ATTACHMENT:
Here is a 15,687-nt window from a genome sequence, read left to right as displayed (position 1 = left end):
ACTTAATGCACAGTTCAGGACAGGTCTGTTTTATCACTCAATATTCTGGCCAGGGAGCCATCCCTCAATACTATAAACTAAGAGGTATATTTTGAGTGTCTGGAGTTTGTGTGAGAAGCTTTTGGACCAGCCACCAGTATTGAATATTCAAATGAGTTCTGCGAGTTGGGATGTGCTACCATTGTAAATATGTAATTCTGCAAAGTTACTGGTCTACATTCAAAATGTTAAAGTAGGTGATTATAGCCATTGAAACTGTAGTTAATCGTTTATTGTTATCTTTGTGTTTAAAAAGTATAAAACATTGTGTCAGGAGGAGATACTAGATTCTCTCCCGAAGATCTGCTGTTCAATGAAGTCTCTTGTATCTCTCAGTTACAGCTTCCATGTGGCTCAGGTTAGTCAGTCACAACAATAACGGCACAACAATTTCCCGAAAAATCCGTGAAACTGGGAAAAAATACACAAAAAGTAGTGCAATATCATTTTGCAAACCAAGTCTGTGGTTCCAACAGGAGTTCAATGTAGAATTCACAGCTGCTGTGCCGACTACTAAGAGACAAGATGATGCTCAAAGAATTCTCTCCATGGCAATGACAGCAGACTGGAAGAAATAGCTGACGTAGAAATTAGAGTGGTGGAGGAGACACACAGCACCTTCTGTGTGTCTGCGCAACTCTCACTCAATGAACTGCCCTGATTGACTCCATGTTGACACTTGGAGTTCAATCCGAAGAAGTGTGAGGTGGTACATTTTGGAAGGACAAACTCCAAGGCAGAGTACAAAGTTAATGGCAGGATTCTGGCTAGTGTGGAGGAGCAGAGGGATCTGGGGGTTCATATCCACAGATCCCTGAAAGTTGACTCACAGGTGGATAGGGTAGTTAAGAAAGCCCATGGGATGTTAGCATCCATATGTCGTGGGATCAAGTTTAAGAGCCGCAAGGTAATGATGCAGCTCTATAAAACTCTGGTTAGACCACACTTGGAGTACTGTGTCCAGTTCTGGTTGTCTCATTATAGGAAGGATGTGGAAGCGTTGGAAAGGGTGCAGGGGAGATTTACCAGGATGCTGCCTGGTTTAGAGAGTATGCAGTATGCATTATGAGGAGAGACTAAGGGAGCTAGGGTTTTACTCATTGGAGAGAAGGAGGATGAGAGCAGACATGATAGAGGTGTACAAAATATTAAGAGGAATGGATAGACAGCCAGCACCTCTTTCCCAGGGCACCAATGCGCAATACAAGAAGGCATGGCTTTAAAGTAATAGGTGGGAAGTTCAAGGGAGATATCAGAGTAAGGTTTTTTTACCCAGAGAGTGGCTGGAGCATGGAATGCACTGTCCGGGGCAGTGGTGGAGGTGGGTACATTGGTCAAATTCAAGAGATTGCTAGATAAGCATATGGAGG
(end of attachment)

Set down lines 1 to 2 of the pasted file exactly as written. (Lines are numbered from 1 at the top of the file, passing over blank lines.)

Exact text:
Here is a 15,687-nt window from a genome sequence, read left to right as displayed (position 1 = left end):
ACTTAATGCACAGTTCAGGACAGGTCTGTTTTATCACTCAATATTCTGGCCAGGGAGCCATCCCTCAATACTATAAACTAAGAGGTATATTTTGAGTGTCTGGAGTTTGTGTGAGAAGCTTTTGGACCAGCCACCAGTATTGAATATTCAAATGAGTTCTGCGAGTTGGGATGTGCTACCATTGTAAATATGTAATTCTGCAAAGTTACTGGTCTACATTCAAAATGTTAAAGTAGGTGATTATAGCCATTGAAACTGTAGTTAATCGTTTATTGTTATCTTTGTGTTTAAAAAGTATAAAACATTGTGTCAGGAGGAGATACTAGATTCTCTCCCGAAGATCTGCTGTTCAATGAAGTCTCTTGTATCTCTCAGTTACAGCTTCCATGTGGCTCAGGTTAGTCAGTCACAACAATAACGGCACAACAATTTCCCGAAAAATCCGTGAAACTGGGAAAAAATACACAAAAAGTAGTGCAATATCATTTTGCAAACCAAGTCTGTGGTTCCAACAGGAGTTCAATGTAGAATTCACAGCTGCTGTGCCGACTACTAAGAGACAAGATGATGCTCAAAGAATTCTCTCCATGGCAATGACAGCAGACTGGAAGAAATAGCTGACGTAGAAATTAGAGTGGTGGAGGAGACACACAGCACCTTCTGTGTGTCTGCGCAACTCTCACTCAATGAACTGCCCTGATTGACTCCATGTTGACACTTGGAGTTCAATCCGAAGAAGTGTGAGGTGGTACATTTTGGAAGGACAAACTCCAAGGCAGAGTACAAAGTTAATGGCAGGATTCTGGCTAGTGTGGAGGAGCAGAGGGATCTGGGGGTTCATATCCACAGATCCCTGAAAGTTGACTCACAGGTGGATAGGGTAGTTAAGAAAGCCCATGGGATGTTAGCATCCATATGTCGTGGGATCAAGTTTAAGAGCCGCAAGGTAATGATGCAGCTCTATAAAACTCTGGTTAGACCACACTTGGAGTACTGTGTCCAGTTCTGGTTGTCTCATTATAGGAAGGATGTGGAAGCGTTGGAAAGGGTGCAGGGGAGATTTACCAGGATGCTGCCTGGTTTAGAGAGTATGCAGTATGCATTATGAGGAGAGACTAAGGGAGCTAGGGTTTTACTCATTGGAGAGAAGGAGGATGAGAGCAGACATGATAGAGGTGTACAAAATATTAAGAGGAATGGATAGACAGCCAGCACCTCTTTCCCAGGGCACCAATGCGCAATACAAGAAGGCATGGCTTTAAAGTAATAGGTGGGAAGTTCAAGGGAGATATCAGAGTAAGGTTTTTTTACCCAGAGAGTGGCTGGAGCATGGAATGCACTGTCCGGGGCAGTGGTGGAGGTGGGTACATTGGTCAAATTCAAGAGATTGCTAGATAAGCATATGGAGG